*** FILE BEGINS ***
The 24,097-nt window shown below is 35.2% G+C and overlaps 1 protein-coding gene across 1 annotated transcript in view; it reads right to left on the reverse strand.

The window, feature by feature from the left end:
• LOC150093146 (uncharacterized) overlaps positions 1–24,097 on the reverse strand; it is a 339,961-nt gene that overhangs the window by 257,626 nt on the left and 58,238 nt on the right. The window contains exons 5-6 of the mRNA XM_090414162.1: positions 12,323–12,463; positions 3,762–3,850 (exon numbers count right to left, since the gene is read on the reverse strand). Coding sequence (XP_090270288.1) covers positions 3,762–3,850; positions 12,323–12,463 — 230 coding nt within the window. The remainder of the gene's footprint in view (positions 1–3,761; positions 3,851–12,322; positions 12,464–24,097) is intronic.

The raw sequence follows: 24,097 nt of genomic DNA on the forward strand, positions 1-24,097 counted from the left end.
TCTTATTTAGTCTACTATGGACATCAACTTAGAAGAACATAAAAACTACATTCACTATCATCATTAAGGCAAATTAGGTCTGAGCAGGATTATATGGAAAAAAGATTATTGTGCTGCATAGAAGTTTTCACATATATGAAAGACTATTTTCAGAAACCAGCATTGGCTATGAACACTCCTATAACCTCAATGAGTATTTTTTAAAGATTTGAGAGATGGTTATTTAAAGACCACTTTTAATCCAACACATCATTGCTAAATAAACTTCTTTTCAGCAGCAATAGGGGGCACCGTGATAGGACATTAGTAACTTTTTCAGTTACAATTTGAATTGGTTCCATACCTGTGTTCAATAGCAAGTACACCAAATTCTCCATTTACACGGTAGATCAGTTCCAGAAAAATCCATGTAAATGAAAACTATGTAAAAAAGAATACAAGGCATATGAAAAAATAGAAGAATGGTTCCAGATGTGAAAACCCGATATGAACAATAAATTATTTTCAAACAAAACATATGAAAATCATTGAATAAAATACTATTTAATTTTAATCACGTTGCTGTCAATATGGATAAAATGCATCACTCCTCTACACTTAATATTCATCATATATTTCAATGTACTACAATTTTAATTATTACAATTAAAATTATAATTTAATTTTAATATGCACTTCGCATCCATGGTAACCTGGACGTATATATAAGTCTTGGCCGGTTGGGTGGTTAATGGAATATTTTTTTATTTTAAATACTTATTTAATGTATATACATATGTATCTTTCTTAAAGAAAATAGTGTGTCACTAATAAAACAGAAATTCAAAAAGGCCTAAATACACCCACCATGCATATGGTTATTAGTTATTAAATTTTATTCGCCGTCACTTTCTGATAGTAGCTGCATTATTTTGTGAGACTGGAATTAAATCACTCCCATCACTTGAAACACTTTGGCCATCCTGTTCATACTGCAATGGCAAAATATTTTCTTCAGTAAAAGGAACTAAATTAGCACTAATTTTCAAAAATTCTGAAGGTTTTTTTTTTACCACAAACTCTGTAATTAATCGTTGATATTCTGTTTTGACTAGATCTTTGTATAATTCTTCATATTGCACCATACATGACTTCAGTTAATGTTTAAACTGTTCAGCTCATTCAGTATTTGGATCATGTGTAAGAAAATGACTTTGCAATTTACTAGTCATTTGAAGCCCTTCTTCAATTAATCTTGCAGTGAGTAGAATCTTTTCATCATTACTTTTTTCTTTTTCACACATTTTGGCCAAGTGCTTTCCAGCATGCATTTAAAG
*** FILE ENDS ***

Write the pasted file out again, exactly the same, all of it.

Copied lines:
The 24,097-nt window shown below is 35.2% G+C and overlaps 1 protein-coding gene across 1 annotated transcript in view; it reads right to left on the reverse strand.

The window, feature by feature from the left end:
• LOC150093146 (uncharacterized) overlaps positions 1–24,097 on the reverse strand; it is a 339,961-nt gene that overhangs the window by 257,626 nt on the left and 58,238 nt on the right. The window contains exons 5-6 of the mRNA XM_090414162.1: positions 12,323–12,463; positions 3,762–3,850 (exon numbers count right to left, since the gene is read on the reverse strand). Coding sequence (XP_090270288.1) covers positions 3,762–3,850; positions 12,323–12,463 — 230 coding nt within the window. The remainder of the gene's footprint in view (positions 1–3,761; positions 3,851–12,322; positions 12,464–24,097) is intronic.

The raw sequence follows: 24,097 nt of genomic DNA on the forward strand, positions 1-24,097 counted from the left end.
TCTTATTTAGTCTACTATGGACATCAACTTAGAAGAACATAAAAACTACATTCACTATCATCATTAAGGCAAATTAGGTCTGAGCAGGATTATATGGAAAAAAGATTATTGTGCTGCATAGAAGTTTTCACATATATGAAAGACTATTTTCAGAAACCAGCATTGGCTATGAACACTCCTATAACCTCAATGAGTATTTTTTAAAGATTTGAGAGATGGTTATTTAAAGACCACTTTTAATCCAACACATCATTGCTAAATAAACTTCTTTTCAGCAGCAATAGGGGGCACCGTGATAGGACATTAGTAACTTTTTCAGTTACAATTTGAATTGGTTCCATACCTGTGTTCAATAGCAAGTACACCAAATTCTCCATTTACACGGTAGATCAGTTCCAGAAAAATCCATGTAAATGAAAACTATGTAAAAAAGAATACAAGGCATATGAAAAAATAGAAGAATGGTTCCAGATGTGAAAACCCGATATGAACAATAAATTATTTTCAAACAAAACATATGAAAATCATTGAATAAAATACTATTTAATTTTAATCACGTTGCTGTCAATATGGATAAAATGCATCACTCCTCTACACTTAATATTCATCATATATTTCAATGTACTACAATTTTAATTATTACAATTAAAATTATAATTTAATTTTAATATGCACTTCGCATCCATGGTAACCTGGACGTATATATAAGTCTTGGCCGGTTGGGTGGTTAATGGAATATTTTTTTATTTTAAATACTTATTTAATGTATATACATATGTATCTTTCTTAAAGAAAATAGTGTGTCACTAATAAAACAGAAATTCAAAAAGGCCTAAATACACCCACCATGCATATGGTTATTAGTTATTAAATTTTATTCGCCGTCACTTTCTGATAGTAGCTGCATTATTTTGTGAGACTGGAATTAAATCACTCCCATCACTTGAAACACTTTGGCCATCCTGTTCATACTGCAATGGCAAAATATTTTCTTCAGTAAAAGGAACTAAATTAGCACTAATTTTCAAAAATTCTGAAGGTTTTTTTTTTACCACAAACTCTGTAATTAATCGTTGATATTCTGTTTTGACTAGATCTTTGTATAATTCTTCATATTGCACCATACATGACTTCAGTTAATGTTTAAACTGTTCAGCTCATTCAGTATTTGGATCATGTGTAAGAAAATGACTTTGCAATTTACTAGTCATTTGAAGCCCTTCTTCAATTAATCTTGCAGTGAGTAGAATCTTTTCATCATTACTTTTTTCTTTTTCACACATTTTGGCCAAGTGCTTTCCAGCATGCATTTAAAG